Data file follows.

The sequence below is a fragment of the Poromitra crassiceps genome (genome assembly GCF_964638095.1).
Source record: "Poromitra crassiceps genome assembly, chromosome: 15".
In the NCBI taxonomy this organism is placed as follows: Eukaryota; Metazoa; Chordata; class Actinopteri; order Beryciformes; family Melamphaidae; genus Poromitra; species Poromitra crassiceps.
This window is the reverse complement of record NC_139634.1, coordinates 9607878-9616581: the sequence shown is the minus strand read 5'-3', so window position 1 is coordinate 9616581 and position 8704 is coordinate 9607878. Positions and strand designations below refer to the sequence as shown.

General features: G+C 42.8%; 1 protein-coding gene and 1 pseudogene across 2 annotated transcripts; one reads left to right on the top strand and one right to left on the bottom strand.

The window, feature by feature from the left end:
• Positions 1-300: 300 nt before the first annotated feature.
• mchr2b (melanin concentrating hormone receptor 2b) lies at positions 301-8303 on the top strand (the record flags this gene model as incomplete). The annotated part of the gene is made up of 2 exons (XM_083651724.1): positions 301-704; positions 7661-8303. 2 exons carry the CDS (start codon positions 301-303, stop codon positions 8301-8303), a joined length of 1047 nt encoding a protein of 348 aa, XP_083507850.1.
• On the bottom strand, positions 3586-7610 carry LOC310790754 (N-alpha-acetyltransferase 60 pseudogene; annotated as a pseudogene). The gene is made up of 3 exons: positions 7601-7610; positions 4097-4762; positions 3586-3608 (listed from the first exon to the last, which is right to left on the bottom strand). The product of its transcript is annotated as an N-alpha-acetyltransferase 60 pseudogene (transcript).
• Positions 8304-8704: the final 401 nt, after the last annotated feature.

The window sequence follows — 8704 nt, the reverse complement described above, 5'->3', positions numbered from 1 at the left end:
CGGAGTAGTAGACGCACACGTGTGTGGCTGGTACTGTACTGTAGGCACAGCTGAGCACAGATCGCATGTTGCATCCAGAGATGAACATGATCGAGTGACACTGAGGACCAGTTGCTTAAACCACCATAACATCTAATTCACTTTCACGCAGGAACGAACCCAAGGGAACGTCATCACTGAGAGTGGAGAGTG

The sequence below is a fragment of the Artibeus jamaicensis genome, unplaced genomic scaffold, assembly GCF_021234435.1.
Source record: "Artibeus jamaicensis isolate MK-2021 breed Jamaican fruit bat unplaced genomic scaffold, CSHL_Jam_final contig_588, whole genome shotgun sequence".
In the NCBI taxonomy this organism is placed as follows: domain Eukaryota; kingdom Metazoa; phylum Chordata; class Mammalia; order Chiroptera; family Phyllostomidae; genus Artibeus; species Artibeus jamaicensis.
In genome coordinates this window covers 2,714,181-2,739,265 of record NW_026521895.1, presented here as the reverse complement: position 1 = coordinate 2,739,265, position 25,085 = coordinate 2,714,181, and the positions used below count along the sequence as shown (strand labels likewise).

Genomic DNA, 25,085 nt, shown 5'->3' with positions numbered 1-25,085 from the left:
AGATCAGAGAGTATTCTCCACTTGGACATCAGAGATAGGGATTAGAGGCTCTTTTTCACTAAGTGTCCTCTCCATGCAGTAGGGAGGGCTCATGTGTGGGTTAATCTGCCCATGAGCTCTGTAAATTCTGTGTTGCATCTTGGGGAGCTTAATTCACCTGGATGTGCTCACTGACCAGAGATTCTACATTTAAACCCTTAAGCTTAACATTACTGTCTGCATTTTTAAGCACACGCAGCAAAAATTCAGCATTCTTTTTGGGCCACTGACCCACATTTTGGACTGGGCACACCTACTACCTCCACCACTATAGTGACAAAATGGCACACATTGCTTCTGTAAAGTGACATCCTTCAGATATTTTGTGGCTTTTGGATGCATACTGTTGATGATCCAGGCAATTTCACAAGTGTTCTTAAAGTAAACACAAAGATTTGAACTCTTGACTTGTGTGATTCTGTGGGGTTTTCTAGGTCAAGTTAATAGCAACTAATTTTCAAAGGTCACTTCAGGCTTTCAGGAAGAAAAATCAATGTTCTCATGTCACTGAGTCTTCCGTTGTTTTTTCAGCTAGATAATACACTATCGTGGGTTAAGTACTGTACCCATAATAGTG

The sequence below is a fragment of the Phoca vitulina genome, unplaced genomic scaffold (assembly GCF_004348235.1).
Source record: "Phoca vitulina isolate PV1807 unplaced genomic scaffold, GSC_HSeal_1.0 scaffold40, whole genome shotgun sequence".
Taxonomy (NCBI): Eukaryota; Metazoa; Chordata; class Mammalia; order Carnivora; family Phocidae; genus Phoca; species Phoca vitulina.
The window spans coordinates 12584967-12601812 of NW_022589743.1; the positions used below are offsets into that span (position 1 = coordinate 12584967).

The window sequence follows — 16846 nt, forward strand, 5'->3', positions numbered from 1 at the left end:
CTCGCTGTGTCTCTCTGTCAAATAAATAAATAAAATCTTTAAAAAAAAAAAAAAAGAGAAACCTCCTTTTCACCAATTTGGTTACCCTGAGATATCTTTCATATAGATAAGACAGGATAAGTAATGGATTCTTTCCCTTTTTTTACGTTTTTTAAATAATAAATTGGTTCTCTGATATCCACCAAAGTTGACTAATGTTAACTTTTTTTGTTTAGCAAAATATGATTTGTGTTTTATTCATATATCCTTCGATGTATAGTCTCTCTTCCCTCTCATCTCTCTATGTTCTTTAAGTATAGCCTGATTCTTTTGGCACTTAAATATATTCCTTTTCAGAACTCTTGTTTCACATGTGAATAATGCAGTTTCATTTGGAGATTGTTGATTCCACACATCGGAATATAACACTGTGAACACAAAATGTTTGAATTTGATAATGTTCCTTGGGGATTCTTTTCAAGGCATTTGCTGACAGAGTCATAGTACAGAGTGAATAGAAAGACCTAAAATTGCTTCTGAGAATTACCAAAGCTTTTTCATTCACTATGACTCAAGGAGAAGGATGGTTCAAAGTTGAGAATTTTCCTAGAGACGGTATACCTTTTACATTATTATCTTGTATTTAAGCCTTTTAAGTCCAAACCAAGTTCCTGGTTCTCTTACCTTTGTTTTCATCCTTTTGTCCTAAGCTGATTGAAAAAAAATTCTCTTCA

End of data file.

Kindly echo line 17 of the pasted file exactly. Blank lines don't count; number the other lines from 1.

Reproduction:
Genomic DNA, 25,085 nt, shown 5'->3' with positions numbered 1-25,085 from the left: